Entire family killed during junta attack on village in Sagaing’s Kanbalu Township

When he found out that his wife, son and daughter had been murdered by the junta’s forces during a raid on his village in Sagaing Region, Thein Zaw went looking for the soldiers, according to two survivors of the attack.

While many others were fleeing Pay Lel on Saturday morning the 50-year-old, overwhelmed with grief, ran towards the danger. 

“I heard that Thein Zaw ran into the village after hearing the news about his family, yelling at the soldiers to shoot at him,” said one 20-year-old local. And they did, making him one of at least six people murdered in the Kanbalu Township village that day.

The roughly 100 soldiers and Pyu Saw Htee militiamen who raided Pay Lel started shooting heavy and light weapons as soon as they entered the village at around 6am. 

Thein Zaw’s wife, Than Nwe, was hiding in a house in the southern part of the village with their 27-year-old son Chan Nyein Aung and 22-year-old daughter Phoo Phoo. Another man named Chit Kaung was hiding with them. 

All four were killed when an explosive munition hit the house, both locals said. The sixth person who died was a child in ninth grade named Hein Ko Oo, who was also shot, they added.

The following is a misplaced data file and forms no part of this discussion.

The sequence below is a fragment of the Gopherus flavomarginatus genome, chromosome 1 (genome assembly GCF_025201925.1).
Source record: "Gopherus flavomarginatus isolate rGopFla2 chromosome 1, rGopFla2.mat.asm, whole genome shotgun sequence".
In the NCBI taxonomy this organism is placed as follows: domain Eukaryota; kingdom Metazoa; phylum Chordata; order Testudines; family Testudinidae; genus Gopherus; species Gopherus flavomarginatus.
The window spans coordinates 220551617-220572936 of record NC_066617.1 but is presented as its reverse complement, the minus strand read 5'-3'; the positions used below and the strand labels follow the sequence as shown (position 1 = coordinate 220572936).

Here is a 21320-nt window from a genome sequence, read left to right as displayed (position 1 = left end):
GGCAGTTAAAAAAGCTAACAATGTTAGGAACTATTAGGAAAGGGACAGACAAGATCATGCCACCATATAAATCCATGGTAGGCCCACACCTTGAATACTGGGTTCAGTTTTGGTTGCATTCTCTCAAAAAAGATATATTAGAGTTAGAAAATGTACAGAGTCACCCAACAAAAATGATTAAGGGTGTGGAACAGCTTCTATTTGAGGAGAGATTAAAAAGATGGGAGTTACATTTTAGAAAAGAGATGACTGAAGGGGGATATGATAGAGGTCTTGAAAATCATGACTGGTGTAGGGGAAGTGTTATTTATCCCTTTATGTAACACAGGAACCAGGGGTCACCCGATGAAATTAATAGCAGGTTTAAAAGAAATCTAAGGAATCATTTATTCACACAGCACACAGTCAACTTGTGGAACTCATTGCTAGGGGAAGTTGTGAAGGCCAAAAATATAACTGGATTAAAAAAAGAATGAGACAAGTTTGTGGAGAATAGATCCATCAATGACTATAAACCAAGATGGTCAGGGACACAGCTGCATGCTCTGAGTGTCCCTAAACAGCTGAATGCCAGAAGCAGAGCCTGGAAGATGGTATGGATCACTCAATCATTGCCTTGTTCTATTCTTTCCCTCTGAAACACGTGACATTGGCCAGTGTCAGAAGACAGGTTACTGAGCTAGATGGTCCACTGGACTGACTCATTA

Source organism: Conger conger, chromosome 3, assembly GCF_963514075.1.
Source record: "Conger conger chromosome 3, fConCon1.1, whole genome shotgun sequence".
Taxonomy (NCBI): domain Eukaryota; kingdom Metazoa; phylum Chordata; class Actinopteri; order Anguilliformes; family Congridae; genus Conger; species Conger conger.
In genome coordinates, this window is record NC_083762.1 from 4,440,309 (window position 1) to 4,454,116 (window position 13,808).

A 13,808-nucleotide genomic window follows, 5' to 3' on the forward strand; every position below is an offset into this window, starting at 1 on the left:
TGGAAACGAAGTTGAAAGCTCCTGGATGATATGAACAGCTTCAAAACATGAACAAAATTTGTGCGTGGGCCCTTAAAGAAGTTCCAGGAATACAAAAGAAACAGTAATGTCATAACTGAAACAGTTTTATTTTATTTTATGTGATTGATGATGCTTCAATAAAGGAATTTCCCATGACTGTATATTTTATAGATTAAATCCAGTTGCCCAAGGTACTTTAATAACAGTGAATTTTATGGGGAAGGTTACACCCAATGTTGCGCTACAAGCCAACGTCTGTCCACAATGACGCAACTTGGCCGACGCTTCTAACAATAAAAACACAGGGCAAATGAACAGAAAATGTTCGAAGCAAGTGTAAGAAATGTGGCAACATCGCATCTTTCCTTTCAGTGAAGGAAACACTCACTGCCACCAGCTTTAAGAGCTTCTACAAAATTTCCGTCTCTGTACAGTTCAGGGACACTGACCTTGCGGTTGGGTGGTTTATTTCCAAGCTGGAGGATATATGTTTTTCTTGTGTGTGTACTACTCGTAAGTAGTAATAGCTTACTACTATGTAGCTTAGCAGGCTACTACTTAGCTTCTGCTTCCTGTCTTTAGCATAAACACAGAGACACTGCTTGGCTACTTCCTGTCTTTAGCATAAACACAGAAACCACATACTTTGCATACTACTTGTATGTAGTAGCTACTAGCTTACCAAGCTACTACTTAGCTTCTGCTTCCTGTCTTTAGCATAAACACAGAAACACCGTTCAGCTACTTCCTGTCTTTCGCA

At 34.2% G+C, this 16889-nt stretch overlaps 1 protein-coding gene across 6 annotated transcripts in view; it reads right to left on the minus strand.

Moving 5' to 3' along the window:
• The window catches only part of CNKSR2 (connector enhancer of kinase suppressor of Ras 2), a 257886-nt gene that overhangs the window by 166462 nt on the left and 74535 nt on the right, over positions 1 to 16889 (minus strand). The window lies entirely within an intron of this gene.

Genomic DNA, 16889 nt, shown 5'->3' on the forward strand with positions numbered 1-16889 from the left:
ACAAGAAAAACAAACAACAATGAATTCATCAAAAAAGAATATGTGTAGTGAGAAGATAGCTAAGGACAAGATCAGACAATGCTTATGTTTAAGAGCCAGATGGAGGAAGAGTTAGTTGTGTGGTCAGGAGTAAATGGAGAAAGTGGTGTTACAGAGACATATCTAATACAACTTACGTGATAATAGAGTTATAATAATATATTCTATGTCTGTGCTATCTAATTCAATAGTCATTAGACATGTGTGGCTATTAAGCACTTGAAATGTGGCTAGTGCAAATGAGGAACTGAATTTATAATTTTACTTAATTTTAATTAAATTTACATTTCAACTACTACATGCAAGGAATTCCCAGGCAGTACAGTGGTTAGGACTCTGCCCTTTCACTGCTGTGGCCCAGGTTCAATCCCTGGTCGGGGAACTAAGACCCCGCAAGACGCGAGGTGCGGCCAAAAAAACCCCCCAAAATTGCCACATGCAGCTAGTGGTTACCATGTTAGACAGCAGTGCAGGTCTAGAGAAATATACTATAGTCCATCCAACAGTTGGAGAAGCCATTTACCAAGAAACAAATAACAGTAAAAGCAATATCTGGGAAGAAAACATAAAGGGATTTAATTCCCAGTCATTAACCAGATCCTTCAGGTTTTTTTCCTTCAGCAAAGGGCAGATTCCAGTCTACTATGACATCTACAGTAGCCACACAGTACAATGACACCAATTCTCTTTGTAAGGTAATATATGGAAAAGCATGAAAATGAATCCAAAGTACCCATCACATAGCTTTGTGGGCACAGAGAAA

The 20-year-old survivor said the final death toll from the raid could be higher, as the junta’s forces are still occupying the village and it has not been possible to account for everyone who is missing. 

He had heard reports that the soldiers dug holes using bulldozers and buried the dead in the southern part of the village. “I heard that the military had been picking up bodies here and there and burying them. We still haven’t identified the remaining victims,” he said.

The second local said that the junta’s forces were still stationed in the village as of Sunday afternoon and had been breaking into houses and looting them.  

“They were stealing valuable items like refrigerators and televisions yesterday,” he said on Sunday. “They also took eight motorcycles this morning, I heard.” 

Many of the female villagers were now staying in the local monastery while most male villagers have fled, he added. “Some villagers are trapped inside while some managed to escape. Some are missing,” he said.

Pay Lel has a population of around 1,000 people across 300 households. It is unclear how many people are now displaced.

While Kanbalu has seen widespread violence amid the armed uprising against the junta since last year’s coup, the two local sources said this was the first time Pay Lel has been raided by the military. 

There are no People’s Defence Force fighters or other anti-junta armed groups operating in the village, they added.   

Junta officials could not be reached for comment. 

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